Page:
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Conserving wildlife habitat, agricultural and forest lands, scenic open space, wetlands, and shorelines for the benefit of our community and as a legacy for future generations.

Land Trust News

Work to Be Done

In the summer of 2019 the Trust created a Justice, Equity, Diversity, and Inclusion committee to help the organization take steps to make Skagit Land Trust’s work and land more inclusive of the wide range of people who live and work in Skagit County. There is much work that we still need to do. Below are a few of the things the Trust has been working on to increase inclusion in the mission of the Trust.

Q. What steps is Skagit Land Trust taking to increase representation of people of color in the Trust's work?

A. The Trust needs much better representation on our board of directors from the broader community. We have made that a goal - and not just a token goal. Our governance committee has been directed to make it a priority. Racial injustices stem from inequalities in power - and so we know it is important to get many more diverse voices in leadership positions at the Trust. Our membership is clearly vast majority caucasian. Although our intent has been good, we are not yet positioning ourselves to be attractive to diverse communities in a way that makes a difference. We have a lot to learn. We know words are the easy part, we are committing to action.

Q. How is Skagit Land Trust reaching out to people of color in the Skagit community and involving them in local conservation?

A. For many years the Trust has worked to connect local youth and their families with nature close to home through our Conservation Classrooms program. This program brings students and their teachers out to Trust properties to learn on the land. Close to 50% of students in Skagit school districts are Latinx or Hispanic. Our hope is to create positive experiences with nature and conservation; planting the seeds of a life-long love of the outdoors. (see the article on Conservation Classroomsnfrom our 2018 newsletter)

The Trust has also partnered for many years with the Kulshan Creek Neighborhood Youth program. which works to bring youth and their families from majority Latinx and Hispanic communities out on monthly field trips to introduce young people to the special natural places of the region they live in. The program is a partnership between U.S. Forest Service, Catholic Housing Services, Mount Vernon Police Department, North Cascades Institute, and Skagit Land Trust, The Trust was planning on hiring two high school interns from the Kulshan communities to assist with the program when Stay Home orders were put in place. We are hopeful the program can move forward in the year to come. (see the article on Kulshan from our 2017 newsletter)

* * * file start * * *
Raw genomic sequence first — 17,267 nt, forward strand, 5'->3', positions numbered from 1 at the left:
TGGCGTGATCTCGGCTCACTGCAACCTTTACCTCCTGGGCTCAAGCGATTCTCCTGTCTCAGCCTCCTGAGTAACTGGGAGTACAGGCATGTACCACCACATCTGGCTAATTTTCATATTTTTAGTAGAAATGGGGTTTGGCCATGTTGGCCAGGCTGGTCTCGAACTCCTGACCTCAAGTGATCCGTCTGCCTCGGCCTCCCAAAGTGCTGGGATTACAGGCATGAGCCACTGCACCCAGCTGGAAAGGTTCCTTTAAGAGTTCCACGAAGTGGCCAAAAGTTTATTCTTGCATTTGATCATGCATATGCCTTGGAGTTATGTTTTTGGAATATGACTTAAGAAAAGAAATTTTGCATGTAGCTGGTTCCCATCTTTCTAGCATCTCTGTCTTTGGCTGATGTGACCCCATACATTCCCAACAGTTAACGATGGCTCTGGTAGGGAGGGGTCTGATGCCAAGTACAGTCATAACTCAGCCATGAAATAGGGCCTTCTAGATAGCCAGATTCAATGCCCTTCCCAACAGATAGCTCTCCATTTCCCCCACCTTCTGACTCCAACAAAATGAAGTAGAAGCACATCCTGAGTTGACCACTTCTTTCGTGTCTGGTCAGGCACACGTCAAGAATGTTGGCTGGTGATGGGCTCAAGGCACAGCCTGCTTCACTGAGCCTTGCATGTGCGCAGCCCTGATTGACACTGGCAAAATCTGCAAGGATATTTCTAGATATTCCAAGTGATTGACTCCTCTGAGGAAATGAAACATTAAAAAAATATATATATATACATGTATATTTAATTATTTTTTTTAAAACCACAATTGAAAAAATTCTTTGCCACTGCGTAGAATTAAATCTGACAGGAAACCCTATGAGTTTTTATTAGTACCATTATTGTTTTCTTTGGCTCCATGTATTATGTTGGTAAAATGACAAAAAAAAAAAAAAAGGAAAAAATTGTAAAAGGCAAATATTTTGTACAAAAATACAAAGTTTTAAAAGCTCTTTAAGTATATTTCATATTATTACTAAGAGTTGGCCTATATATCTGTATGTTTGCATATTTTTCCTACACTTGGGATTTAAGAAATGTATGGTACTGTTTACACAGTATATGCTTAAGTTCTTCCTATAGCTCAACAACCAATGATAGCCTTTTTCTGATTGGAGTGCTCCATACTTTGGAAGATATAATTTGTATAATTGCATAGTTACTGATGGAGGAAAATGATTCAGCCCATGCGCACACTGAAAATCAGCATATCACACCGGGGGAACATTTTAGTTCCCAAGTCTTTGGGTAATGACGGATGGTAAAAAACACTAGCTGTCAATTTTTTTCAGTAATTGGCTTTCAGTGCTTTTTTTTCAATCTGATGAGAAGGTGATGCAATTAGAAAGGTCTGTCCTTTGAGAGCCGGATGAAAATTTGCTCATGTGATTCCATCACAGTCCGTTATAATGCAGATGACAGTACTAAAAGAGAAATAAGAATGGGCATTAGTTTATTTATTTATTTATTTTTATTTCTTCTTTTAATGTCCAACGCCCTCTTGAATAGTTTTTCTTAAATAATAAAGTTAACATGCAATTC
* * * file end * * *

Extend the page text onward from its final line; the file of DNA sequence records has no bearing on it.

Q. How is Skagit Land Trust working to increase the diversity of those working in the conservation field?

A. The Trust’s internship program provides training for students looking at a career in conservation and the environment. Students from Huxley College of the Environment and Skagit Valley College’s Environmental Conservation program have worked on an array of projects with the Trust. Our most recent intern, Chris Williams from Huxley College, spent the fall and winter focused on accessibility to Trust lands, and physical and culture barriers that might deter members of our community from visiting. Through this work we were able to develop Spanish language resources for our sites that will hopefully make our lands more welcoming to many in our community.

We also collaborate extensively with WA Conservation Corps and EarthCorps crews to accomplish stewardship on our properties. These programs, which offer field experience for young adults between 18-25, draw people from across the country and provide mentorship for people of color looking to take their first steps in a career in the conservation world.
(see the articleon Investing in the Future of Conservation from our 2019 newsletter)

Q. How is Skagit Land Trust ensuring diverse communities have access to nature and the outdoors?

A. We are working to make access to nature easier for people of color. For example, the plan is to make our Barney Lake Conservation Area (near Skagit Valley College) accessible to the surrounding communities. Many of the Kulshan Creek Neighborhood Youth program apartments are within walking distance to this conservation area. We realize it is important to get these neighborhoods and their leaders involved in developing that access so it better meets their needs. We will also continue to seek guidance for including place-based statements on our signage and interpretive information - especially Native American statements and history.

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